Abstract Body

Early infant antiretroviral combination therapy (ART), initiated in the first 2 months of life, reduces HIV-1 infected and transcriptionally active cells (van Zyl, JID 2015). In the case of the Mississippi baby, very early ART, initiated shortly after birth, resulted in delayed viral rebound after therapy interruption, probably due to a very small pool of infected cells. Although there are reports from resource rich settings of undetectable or very low levels of HIV DNA in children who started ART shortly after birth, data from resource limited settings are very limited.

Eleven children diagnosed (at least 2 positive HIV nucleic acid tests) through a public health sector birth diagnosis program were initiated on ART between 0 and 8 days after birth (median 3 days). Peripheral blood mononuclear cells (PBMCs) and plasma were processed at 3 monthly visits. HIV-1 total DNA was measured with a sensitive quantitative PCR assay (Hong, JCM 2016), adapted for HIV-1 subtype C, targeting a conserved region in HIV-1 integrase (iCAD; limit of detection 3 copies/million cells). Plasma HIV-1 RNA was quantified by Roche COBAS® AmpliPrep/COBAS® TaqMan® HIV-1 v2.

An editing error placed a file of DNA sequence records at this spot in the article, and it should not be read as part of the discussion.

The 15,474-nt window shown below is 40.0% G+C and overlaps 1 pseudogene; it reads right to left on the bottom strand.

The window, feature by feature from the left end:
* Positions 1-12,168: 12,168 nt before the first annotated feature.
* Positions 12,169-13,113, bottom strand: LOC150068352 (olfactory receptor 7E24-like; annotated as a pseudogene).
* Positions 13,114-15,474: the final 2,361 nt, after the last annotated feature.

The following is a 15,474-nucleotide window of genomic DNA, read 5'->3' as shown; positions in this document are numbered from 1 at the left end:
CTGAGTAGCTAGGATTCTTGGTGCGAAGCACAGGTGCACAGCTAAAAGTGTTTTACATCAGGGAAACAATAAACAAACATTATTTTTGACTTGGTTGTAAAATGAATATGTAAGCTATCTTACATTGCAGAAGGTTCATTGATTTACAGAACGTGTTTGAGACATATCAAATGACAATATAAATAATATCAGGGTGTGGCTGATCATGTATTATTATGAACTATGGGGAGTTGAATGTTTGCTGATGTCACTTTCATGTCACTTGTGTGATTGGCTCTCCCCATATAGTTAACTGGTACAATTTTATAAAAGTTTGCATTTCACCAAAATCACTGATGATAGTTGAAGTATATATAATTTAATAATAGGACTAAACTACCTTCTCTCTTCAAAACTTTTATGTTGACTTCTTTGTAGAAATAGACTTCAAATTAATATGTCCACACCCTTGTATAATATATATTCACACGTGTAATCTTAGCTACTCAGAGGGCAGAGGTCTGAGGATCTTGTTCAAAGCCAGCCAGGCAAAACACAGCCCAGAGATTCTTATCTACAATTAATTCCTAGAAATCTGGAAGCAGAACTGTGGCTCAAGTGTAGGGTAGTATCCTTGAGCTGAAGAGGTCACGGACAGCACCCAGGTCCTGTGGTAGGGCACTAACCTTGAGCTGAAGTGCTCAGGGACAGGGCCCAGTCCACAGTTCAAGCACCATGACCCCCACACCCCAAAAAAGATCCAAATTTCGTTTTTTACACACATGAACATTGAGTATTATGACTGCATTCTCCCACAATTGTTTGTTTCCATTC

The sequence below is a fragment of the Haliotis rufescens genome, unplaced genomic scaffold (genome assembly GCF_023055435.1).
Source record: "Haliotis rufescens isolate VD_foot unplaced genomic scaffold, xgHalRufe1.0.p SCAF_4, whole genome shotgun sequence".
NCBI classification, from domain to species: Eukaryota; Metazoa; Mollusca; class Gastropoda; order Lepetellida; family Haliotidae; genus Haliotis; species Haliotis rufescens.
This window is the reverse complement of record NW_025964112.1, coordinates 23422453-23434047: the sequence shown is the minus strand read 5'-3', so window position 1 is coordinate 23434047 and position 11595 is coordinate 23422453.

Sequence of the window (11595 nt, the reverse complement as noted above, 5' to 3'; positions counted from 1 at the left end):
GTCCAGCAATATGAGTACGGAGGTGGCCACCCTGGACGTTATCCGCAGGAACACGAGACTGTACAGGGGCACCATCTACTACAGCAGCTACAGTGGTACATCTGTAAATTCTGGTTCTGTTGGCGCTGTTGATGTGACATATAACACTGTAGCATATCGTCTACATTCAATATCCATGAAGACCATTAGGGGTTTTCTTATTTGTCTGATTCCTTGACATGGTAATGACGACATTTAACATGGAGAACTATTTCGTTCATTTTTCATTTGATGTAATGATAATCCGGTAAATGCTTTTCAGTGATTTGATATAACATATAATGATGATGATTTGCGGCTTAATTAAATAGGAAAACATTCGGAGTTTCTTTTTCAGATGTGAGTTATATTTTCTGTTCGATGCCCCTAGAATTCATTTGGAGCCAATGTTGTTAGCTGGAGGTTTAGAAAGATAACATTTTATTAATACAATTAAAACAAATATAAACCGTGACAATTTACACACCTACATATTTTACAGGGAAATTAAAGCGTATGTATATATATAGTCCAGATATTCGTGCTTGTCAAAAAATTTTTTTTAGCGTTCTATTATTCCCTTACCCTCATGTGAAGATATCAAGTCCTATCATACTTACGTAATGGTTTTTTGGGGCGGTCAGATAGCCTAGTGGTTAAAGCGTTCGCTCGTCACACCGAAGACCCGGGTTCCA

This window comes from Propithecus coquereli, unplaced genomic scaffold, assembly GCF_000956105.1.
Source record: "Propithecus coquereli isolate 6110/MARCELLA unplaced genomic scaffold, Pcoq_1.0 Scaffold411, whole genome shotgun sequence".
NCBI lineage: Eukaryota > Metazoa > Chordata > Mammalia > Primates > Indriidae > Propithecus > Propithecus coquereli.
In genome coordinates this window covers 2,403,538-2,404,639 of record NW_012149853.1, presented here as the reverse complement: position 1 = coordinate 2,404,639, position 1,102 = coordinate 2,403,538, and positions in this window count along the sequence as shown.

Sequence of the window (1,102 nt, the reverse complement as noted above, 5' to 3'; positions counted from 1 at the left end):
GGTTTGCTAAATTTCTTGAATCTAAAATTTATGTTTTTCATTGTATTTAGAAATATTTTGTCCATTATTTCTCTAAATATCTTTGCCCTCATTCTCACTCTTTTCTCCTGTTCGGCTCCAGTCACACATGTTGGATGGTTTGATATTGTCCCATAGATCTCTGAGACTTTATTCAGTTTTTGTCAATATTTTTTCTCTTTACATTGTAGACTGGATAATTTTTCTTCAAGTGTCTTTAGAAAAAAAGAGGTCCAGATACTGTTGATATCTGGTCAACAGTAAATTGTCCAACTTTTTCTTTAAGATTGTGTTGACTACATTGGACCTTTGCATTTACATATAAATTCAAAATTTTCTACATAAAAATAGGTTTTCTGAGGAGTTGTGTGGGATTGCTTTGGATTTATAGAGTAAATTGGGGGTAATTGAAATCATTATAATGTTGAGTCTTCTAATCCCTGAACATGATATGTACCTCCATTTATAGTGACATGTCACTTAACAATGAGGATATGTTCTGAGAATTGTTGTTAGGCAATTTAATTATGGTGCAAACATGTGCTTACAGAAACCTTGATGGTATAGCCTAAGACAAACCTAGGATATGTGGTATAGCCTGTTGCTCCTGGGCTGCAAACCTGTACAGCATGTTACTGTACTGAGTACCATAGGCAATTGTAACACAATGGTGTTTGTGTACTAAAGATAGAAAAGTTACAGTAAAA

The initial ART regimen consisted of AZT/3TC/NVP, with NVP replaced by LPV/r after 2 weeks of age. Median baseline plasma HIV-1 RNA was 4.0 (range 2.4-4.7) log10 copies/ml. One child had ongoing viremia. All other children achieved plasma HIV-1 RNA <100 copies/ml after a median of 4 months, but two had subsequent single viremic episodes. Four children had no detectable HIV-1 DNA in ≥ 500,000 PBMCs assayed when first sampled at 9 days, 3.8 months, 4.9 months and 8.2 months after starting ART. Stored dried blood spots from before ART initiation were found for 3 of these children: 2 had detectable HIV-1 DNA by iCAD and one child with a low baseline plasma HIV-1 RNA load of 265 copies/mL had undetectable iCAD. In the other 6 children, excluding the child with ongoing viremia, there was progressive decline in HIV-1 DNA with 4 of 6 reaching < 10 copies per million cells within 13 months of ART initiation.

Early ART initiation within a few days of birth can suppress viral replication, limit the initial number of HIV infected cells and result in their subsequent decay to undetectable levels. However, this rapid decay and limited sample amount require more robust HIV-1 molecular diagnostics to detect HIV persistence on ART and to prevent misdiagnosis of HIV infection in uninfected children.